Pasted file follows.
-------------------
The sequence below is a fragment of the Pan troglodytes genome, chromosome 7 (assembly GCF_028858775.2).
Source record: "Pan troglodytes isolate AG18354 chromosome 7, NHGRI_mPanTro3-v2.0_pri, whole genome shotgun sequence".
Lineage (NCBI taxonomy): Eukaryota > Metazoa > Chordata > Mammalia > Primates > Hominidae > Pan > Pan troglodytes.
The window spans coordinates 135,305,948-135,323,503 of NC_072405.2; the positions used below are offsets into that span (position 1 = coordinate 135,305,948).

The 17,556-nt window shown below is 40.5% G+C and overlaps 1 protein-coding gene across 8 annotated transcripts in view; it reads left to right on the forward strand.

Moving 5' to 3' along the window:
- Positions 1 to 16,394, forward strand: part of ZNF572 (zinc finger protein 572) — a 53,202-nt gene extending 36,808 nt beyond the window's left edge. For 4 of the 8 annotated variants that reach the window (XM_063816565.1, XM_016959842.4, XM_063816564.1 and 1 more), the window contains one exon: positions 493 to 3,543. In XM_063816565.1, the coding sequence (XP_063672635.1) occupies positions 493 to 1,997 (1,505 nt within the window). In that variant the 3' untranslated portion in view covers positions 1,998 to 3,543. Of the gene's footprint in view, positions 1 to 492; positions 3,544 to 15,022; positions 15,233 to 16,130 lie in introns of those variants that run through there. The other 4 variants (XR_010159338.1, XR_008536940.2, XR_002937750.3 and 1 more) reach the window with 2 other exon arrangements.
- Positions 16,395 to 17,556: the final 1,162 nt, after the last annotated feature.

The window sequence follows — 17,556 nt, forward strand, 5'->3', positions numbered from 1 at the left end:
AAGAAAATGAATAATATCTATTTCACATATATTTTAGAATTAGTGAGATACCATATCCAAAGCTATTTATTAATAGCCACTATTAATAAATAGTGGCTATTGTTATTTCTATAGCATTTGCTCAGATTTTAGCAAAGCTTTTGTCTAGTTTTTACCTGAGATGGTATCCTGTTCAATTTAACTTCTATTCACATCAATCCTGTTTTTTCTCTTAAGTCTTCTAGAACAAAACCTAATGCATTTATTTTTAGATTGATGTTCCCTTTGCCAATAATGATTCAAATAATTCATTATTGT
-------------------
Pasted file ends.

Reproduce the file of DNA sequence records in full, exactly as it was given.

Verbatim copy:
The sequence below is a fragment of the Pan troglodytes genome, chromosome 7 (assembly GCF_028858775.2).
Source record: "Pan troglodytes isolate AG18354 chromosome 7, NHGRI_mPanTro3-v2.0_pri, whole genome shotgun sequence".
Lineage (NCBI taxonomy): Eukaryota > Metazoa > Chordata > Mammalia > Primates > Hominidae > Pan > Pan troglodytes.
The window spans coordinates 135,305,948-135,323,503 of NC_072405.2; the positions used below are offsets into that span (position 1 = coordinate 135,305,948).

The 17,556-nt window shown below is 40.5% G+C and overlaps 1 protein-coding gene across 8 annotated transcripts in view; it reads left to right on the forward strand.

Moving 5' to 3' along the window:
- Positions 1 to 16,394, forward strand: part of ZNF572 (zinc finger protein 572) — a 53,202-nt gene extending 36,808 nt beyond the window's left edge. For 4 of the 8 annotated variants that reach the window (XM_063816565.1, XM_016959842.4, XM_063816564.1 and 1 more), the window contains one exon: positions 493 to 3,543. In XM_063816565.1, the coding sequence (XP_063672635.1) occupies positions 493 to 1,997 (1,505 nt within the window). In that variant the 3' untranslated portion in view covers positions 1,998 to 3,543. Of the gene's footprint in view, positions 1 to 492; positions 3,544 to 15,022; positions 15,233 to 16,130 lie in introns of those variants that run through there. The other 4 variants (XR_010159338.1, XR_008536940.2, XR_002937750.3 and 1 more) reach the window with 2 other exon arrangements.
- Positions 16,395 to 17,556: the final 1,162 nt, after the last annotated feature.

The window sequence follows — 17,556 nt, forward strand, 5'->3', positions numbered from 1 at the left end:
AAGAAAATGAATAATATCTATTTCACATATATTTTAGAATTAGTGAGATACCATATCCAAAGCTATTTATTAATAGCCACTATTAATAAATAGTGGCTATTGTTATTTCTATAGCATTTGCTCAGATTTTAGCAAAGCTTTTGTCTAGTTTTTACCTGAGATGGTATCCTGTTCAATTTAACTTCTATTCACATCAATCCTGTTTTTTCTCTTAAGTCTTCTAGAACAAAACCTAATGCATTTATTTTTAGATTGATGTTCCCTTTGCCAATAATGATTCAAATAATTCATTATTGT